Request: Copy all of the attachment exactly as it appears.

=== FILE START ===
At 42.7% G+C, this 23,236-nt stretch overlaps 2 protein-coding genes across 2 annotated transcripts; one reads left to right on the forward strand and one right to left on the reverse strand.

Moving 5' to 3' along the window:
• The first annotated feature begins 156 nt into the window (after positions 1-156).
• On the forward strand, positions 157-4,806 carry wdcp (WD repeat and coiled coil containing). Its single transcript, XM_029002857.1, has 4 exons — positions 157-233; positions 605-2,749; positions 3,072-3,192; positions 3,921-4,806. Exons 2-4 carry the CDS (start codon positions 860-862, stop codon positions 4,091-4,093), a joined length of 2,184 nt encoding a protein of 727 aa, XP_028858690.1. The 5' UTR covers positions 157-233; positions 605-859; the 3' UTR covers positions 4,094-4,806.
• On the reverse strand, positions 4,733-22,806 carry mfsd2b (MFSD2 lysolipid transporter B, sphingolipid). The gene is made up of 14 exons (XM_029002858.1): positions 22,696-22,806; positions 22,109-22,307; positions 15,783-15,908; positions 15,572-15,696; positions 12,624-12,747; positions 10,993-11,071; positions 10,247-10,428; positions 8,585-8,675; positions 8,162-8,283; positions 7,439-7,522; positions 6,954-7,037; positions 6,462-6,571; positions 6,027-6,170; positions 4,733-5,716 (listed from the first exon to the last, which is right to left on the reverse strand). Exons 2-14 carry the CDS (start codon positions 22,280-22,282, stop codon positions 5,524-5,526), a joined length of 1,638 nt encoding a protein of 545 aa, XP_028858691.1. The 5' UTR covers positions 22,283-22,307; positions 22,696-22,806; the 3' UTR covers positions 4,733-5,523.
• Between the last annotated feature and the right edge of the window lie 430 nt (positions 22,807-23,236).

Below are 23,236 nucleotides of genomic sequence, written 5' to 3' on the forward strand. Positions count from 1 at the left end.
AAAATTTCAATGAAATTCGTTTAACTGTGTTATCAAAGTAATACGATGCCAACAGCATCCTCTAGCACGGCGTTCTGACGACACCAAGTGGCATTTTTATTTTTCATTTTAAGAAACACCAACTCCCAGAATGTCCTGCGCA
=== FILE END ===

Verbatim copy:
At 42.7% G+C, this 23,236-nt stretch overlaps 2 protein-coding genes across 2 annotated transcripts; one reads left to right on the forward strand and one right to left on the reverse strand.

Moving 5' to 3' along the window:
• The first annotated feature begins 156 nt into the window (after positions 1-156).
• On the forward strand, positions 157-4,806 carry wdcp (WD repeat and coiled coil containing). Its single transcript, XM_029002857.1, has 4 exons — positions 157-233; positions 605-2,749; positions 3,072-3,192; positions 3,921-4,806. Exons 2-4 carry the CDS (start codon positions 860-862, stop codon positions 4,091-4,093), a joined length of 2,184 nt encoding a protein of 727 aa, XP_028858690.1. The 5' UTR covers positions 157-233; positions 605-859; the 3' UTR covers positions 4,094-4,806.
• On the reverse strand, positions 4,733-22,806 carry mfsd2b (MFSD2 lysolipid transporter B, sphingolipid). The gene is made up of 14 exons (XM_029002858.1): positions 22,696-22,806; positions 22,109-22,307; positions 15,783-15,908; positions 15,572-15,696; positions 12,624-12,747; positions 10,993-11,071; positions 10,247-10,428; positions 8,585-8,675; positions 8,162-8,283; positions 7,439-7,522; positions 6,954-7,037; positions 6,462-6,571; positions 6,027-6,170; positions 4,733-5,716 (listed from the first exon to the last, which is right to left on the reverse strand). Exons 2-14 carry the CDS (start codon positions 22,280-22,282, stop codon positions 5,524-5,526), a joined length of 1,638 nt encoding a protein of 545 aa, XP_028858691.1. The 5' UTR covers positions 22,283-22,307; positions 22,696-22,806; the 3' UTR covers positions 4,733-5,523.
• Between the last annotated feature and the right edge of the window lie 430 nt (positions 22,807-23,236).

Below are 23,236 nucleotides of genomic sequence, written 5' to 3' on the forward strand. Positions count from 1 at the left end.
AAAATTTCAATGAAATTCGTTTAACTGTGTTATCAAAGTAATACGATGCCAACAGCATCCTCTAGCACGGCGTTCTGACGACACCAAGTGGCATTTTTATTTTTCATTTTAAGAAACACCAACTCCCAGAATGTCCTGCGCA